Tim Lilley of The Messenger writes:

Hydroponics has come to Seton Harvest – thanks to the Healthy Harvest Partnership with Ascension Health’s St. Vincent Evansville and the Society of St. Vincent de Paul, and a grant from the Wellborn Baptist Foundation.

Hydroponics is a method of growing food without soil. Plants are exposed to normal nutrients that are suspended in water, and Seton Harvest held a ribbon-cutting ceremony on May 17 to formally open a new greenhouse that is devoted to hydroponics. The ministry is partnering with St. Vincent Evansville and the Society of St. Vincent de Paul, using funds from a Wellborn Baptist Foundation grant to support healthy eating and active living. The financial support is known as the HEAL Grant.

“God has blessed us with the Daughters of Charity and their ministry in Evansville,” said Dan Parod, President of Ascension Health’s southern region. “We are grateful for the Wellborn Baptist Foundation’s support through the HEAL Grant, and we are grateful to partner with Seton Harvest and the Society of St. Vincent de Paul on the Healthy Harvest Program.”

In 2017, the Welborn Baptist Foundation, Inc., awarded the HEAL Grant of $125,024 to St. Vincent Evansville to launch the Healthy Harvest program.

Since that time, the grant-supported Seton Harvest’s construction of the greenhouse and hydroponic system, which will allow for year-round growth of produce. Seton Harvest’s new greenhouse and hydroponics system are expected to produce 6,000-7,000 pounds of fresh produce each year. This, coupled with Seton Harvest’s traditionally-farmed, naturally-grown produce, will allow the farm to exceed its previous harvests by an estimated 50 percent in 2018.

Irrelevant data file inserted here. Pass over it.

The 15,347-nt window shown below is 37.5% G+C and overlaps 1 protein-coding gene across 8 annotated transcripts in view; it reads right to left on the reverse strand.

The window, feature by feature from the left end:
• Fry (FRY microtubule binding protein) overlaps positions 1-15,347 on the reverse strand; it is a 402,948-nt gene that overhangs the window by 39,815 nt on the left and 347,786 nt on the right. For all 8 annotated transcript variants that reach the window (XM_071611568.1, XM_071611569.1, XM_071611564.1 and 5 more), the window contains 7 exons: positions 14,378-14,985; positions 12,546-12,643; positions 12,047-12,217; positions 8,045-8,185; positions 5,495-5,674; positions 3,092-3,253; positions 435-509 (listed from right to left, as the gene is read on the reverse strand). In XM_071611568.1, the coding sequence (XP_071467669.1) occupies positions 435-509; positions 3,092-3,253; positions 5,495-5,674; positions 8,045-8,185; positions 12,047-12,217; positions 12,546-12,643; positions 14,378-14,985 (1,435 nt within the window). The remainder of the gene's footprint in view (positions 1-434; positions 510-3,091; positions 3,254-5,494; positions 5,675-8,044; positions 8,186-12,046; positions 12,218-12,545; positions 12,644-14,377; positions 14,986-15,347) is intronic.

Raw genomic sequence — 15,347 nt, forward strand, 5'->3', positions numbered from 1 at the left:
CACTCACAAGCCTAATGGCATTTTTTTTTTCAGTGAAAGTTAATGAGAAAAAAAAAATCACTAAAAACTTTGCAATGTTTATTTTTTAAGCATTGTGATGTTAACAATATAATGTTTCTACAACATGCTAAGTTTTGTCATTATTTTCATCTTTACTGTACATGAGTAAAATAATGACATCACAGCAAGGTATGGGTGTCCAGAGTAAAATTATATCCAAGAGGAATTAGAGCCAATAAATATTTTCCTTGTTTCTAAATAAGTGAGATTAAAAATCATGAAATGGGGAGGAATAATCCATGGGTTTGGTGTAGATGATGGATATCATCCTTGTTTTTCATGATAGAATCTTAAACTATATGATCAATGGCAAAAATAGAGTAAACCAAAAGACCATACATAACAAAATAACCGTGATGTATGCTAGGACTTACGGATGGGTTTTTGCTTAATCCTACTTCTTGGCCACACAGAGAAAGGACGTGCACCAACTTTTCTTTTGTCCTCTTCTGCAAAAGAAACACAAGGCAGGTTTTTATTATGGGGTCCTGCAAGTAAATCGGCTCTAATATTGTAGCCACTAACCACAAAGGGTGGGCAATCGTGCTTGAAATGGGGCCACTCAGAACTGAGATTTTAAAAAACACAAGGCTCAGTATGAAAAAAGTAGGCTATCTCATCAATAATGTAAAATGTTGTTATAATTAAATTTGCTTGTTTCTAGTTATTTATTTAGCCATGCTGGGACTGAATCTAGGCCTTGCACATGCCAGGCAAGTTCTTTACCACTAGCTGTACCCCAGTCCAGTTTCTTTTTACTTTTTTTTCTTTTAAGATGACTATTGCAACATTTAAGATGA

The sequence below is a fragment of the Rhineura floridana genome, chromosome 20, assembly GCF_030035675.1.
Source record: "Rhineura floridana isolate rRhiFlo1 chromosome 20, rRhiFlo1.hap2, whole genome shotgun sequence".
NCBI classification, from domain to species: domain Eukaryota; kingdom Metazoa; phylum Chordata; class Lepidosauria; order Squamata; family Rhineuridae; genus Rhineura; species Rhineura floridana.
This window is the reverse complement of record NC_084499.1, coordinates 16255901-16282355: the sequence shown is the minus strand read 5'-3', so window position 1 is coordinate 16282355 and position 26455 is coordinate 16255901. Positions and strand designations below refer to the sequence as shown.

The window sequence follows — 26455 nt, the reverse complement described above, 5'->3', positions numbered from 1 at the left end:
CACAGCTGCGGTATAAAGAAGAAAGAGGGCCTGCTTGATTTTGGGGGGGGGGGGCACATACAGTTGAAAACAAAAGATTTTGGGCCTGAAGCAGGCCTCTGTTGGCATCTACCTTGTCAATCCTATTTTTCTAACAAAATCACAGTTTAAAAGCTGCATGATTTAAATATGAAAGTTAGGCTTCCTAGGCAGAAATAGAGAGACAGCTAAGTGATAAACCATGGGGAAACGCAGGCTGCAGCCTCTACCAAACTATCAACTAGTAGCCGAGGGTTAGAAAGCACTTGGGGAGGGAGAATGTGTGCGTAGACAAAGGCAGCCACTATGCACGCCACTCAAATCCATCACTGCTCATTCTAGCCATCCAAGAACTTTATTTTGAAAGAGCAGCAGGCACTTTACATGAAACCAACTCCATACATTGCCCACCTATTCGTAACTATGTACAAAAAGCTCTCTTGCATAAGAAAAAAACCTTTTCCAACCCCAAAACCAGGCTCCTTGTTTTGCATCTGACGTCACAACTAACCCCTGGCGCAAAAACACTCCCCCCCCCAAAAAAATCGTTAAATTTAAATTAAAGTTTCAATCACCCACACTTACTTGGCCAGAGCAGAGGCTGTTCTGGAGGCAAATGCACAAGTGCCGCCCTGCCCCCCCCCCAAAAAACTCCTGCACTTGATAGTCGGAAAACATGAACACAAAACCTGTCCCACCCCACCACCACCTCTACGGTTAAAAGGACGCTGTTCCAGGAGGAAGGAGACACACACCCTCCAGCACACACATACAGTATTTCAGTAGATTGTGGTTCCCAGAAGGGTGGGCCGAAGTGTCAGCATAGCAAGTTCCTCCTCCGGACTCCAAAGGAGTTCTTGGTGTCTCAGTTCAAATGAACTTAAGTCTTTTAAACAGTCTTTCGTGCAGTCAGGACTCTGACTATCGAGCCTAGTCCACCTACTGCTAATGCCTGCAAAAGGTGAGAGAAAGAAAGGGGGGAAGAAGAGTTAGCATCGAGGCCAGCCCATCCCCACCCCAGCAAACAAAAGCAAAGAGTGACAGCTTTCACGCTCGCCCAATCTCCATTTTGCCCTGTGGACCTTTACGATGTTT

Daughter of Charity Sister Theresa Peck is the chair of the Seton Harvest board, and she has been involved since the beginning of the program. Its first growing season occurred in 2006. “God has blessed us every step of the way,” she said, as she provided a brief history of the ministry.

Sister Theresa said that a priority of the community-supported initiative has always been to donate 15-20 percent of all the fresh food grown on the farm to those in need. Excess produce is distributed by the Seton Harvest Vegetable Van to St. Vincent de Paul Food Pantry, Ozanam Family Shelter, St. Vincent Early Learning Center and others.

Seton Harvest sells “shares” to the community, which entitles shareholders to receive fresh food grown on the farm weekly throughout the growing season.

“In our first growing season, we had 60 shareholders,” Sister Theresa said. “The farm grew 13,600 pounds of fresh food, and we donated 2,600 pounds to those in need. In 2017, we had 155 shareholders. The farm grew 44,284 pounds of fresh food, and we donated 8,877 pounds to the needy.”

As reported in this story’s lead, the new hydroponic-farming effort has already assisted the needy. “The farm has grown enough fresh food using hydroponics to provide 500 meals to the needy,” said Vicki Eichmiller, executive director of Evansville’s Society of St. Vincent de Paul. “This is a wonderful addition to Seton Harvest, and it will benefit so many people. We are thrilled to be a partner in this effort.”

Joe Schalasky, Seton Harvest Farmer, told The Message that the hydroponics greenhouse will focus, at least initially, on growing cucumbers, tomatoes, peppers, lettuce and other greens.  “The HEAL Grant allows us to explore new farming practices and the ability to grow produce year-round, increasing our ability to provide good, quality produce to those in need in our community,” Schalasky said. Seton Harvest Farm Assistant Daniel Rodenberg has been a key player in the development of the new greenhouse.

In addition to the produce provided, the Healthy Harvest Program will include supplemental education and health screenings provided by a St. Vincent Evansville Registered Dietitian and R.N. The dietitian will create recipe cards to accompany fresh produce and provide hands-on education about healthy eating. The R.N. will provide much-needed health screenings at the distribution sites.

You can learn more about Seton Harvest online: http://www.setonharvest.org/.

Source: The Message


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